Pitt men’s basketball, football hit with NCAA probation

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John Hamilton | Former Managing Editor

Former men’s basketball head coach Kevin Stallings was one of two coaches cited by the NCAA as having committed violations.

By Dominic Campbell, Senior Staff Writer

The NCAA announced at noon Thursday that both the Pitt men’s basketball and football programs committed coaching infractions from August 2015 to March 2018. According to a release, the violations were committed by former men’s basketball head coach Kevin Stallings and current football head coach Pat Narduzzi, and subsequent penalties were negotiated by both Pitt and the NCAA.

Pitt announced that when it discovered that the violations had taken place, it self-reported them to the NCAA in September of 2018 and the investigation began soon after.

Stallings allowed and instructed three non-coaching staff members to perform coaching duties, meaning that Pitt surpassed the number of “countable coaches” allowed by the NCAA. He did this by creating an alert system — wherein team managers sounded the scoring buzzer to indicate the presence of administrators — that ensured these coaches weren’t seen leading practice and deleted practice video that showed those coaches present.

The NCAA report also states that Stallings “did not promote an atmosphere for compliance” and “did not end the violations after being warned by athletics department administrators.”

The basketball program also committed an infraction by producing personalized recruiting videos for 12 recruits to watch when they visited Pitt officially or unofficially from May to September of 2017.

Former director of basketball operations at the time, Dan Cage, refused to take part in an enforcement interview about his violations as a non-coaching staff member after he left Pitt and violated NCAA ethical conduct rules.

The football program was found to have committed similar coaching-related infractions from August to November of 2017. Narduzzi was present at practice when three quality control staff members were performing coaching duties, which exceeded the number of allowable coaches. These “coaching duties” included holding play cards for the scout team and occasionally throwing footballs, which were deemed impermissible.

In another instance, from Oct. 22 to Nov. 23, 2017, Narduzzi requested the help of a quality control staff member during practice and again exceeded the number of permissible coaches. 

The NCAA reported that the University made acceptable checks on the program, but that the violations weren’t discovered because the program would play music to alert when outside parties were at the present at the practice facility. The quality control staff members said that they knew not to be near the student athletes when the music was playing.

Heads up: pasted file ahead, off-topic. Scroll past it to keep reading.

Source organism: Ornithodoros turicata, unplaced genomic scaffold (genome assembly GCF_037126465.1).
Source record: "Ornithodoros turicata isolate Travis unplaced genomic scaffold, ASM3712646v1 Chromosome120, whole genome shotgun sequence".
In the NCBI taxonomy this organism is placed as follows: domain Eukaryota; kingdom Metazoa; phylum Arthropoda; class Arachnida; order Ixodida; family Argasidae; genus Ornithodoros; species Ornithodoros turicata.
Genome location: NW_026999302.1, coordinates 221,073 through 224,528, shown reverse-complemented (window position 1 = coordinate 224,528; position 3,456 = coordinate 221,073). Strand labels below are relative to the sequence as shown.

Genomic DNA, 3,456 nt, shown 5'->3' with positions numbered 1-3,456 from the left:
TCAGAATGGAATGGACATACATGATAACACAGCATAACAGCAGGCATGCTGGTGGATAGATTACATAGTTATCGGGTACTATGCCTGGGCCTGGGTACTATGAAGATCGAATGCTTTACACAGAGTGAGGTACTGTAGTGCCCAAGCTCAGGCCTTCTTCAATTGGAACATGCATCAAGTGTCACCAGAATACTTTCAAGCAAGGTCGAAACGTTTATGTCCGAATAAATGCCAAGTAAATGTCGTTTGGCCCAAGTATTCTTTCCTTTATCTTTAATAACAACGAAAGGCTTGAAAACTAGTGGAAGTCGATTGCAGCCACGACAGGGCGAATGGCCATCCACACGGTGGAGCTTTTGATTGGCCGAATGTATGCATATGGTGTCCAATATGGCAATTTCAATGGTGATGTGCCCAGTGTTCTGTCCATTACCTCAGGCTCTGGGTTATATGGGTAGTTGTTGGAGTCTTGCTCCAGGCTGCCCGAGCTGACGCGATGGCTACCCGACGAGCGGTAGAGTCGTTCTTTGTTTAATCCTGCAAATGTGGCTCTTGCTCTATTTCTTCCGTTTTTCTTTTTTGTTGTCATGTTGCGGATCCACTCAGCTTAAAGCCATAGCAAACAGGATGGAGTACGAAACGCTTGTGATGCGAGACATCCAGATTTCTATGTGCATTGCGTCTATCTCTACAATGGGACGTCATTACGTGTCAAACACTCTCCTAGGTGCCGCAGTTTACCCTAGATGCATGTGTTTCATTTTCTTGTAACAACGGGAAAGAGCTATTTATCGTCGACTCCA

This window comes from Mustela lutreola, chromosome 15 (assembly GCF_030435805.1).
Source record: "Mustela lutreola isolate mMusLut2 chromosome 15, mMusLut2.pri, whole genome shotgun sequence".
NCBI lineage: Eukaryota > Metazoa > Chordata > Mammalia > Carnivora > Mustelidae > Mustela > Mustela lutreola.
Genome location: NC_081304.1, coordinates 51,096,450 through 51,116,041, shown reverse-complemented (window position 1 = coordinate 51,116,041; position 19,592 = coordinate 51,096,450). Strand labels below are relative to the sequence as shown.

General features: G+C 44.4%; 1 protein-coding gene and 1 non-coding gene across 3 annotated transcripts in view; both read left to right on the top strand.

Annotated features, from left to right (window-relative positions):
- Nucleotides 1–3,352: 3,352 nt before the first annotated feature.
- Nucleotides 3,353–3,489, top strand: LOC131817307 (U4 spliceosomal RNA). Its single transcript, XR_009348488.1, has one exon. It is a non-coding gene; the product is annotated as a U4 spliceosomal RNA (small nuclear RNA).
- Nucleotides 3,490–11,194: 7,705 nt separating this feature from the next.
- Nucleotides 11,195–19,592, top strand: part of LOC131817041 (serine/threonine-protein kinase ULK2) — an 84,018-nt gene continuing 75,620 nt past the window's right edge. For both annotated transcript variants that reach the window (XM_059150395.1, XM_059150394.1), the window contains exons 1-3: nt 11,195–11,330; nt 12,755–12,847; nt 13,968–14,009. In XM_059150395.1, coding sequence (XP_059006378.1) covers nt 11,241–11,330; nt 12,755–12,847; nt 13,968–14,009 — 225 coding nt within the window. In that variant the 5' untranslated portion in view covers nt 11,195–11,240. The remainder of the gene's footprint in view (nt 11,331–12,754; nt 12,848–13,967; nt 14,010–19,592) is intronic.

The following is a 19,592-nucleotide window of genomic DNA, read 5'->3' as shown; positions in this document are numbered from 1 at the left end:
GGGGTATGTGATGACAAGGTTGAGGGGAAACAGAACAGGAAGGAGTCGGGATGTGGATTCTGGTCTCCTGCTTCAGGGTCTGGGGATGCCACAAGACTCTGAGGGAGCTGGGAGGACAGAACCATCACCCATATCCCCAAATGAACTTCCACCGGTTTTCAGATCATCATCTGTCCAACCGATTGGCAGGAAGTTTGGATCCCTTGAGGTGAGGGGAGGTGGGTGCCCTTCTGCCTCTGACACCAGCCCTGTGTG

The case was settled with a negotiated resolution process, which was used instead of a hearing because Pitt, Narduzzi and the enforcement staff agreed upon the penalties and violations. Both Stallings and Cage did not participate in this process.

The NCAA gave Level II-mitigated penalties for Pitt, and Narduzzi agreed to Level II standard penalties. Stallings received Level II aggravated penalties and Cage received Level I aggravated.

The penalties for Pitt include three years probation that will end on Feb. 19, 2023, but no scholarship reductions or postseason restrictions in basketball or football. There is also a $5,000 fine for both programs and each will have 0.5% of their budget taken out as well.

The basketball program must reduce its countable coaches at practice by one for 16 hours during the 2019-20 academic year, reduce its countable athletically related activity hours from 20 to 18 during the season and from eight to seven during out-of-season.

Pitt basketball also had to reduce recruiting person days by 17 during the 2017-18 academic year.

Narduzzi will deal with a show-cause order that withholds him from two practices during August. He already didn’t participate for one week of off-campus recruiting during the Dec. 1, 2019, to Feb. 1, 2020, contact period.

The football program already incurred a reduction in its countable “athletically related activities” by eight hours and had to reduce the number of countable coaches by one for two days of practice during the 2018 season.

They will also have to reduce the number of countable coaches by one for four days of practice and two quality control members must not be at practice for three days during the 2019-20 academic year.

The penalties were harsher for Stallings, who was handed a three-year show-cause order, which means that if he is employed by a university during this time, he will have to be suspended for 30% of his first season.

Cage received a three-year show-cause order and during this period, if he is employed, that the university will have to restrict him from athletically related duties unless it can show why the restrictions shouldn’t apply. 

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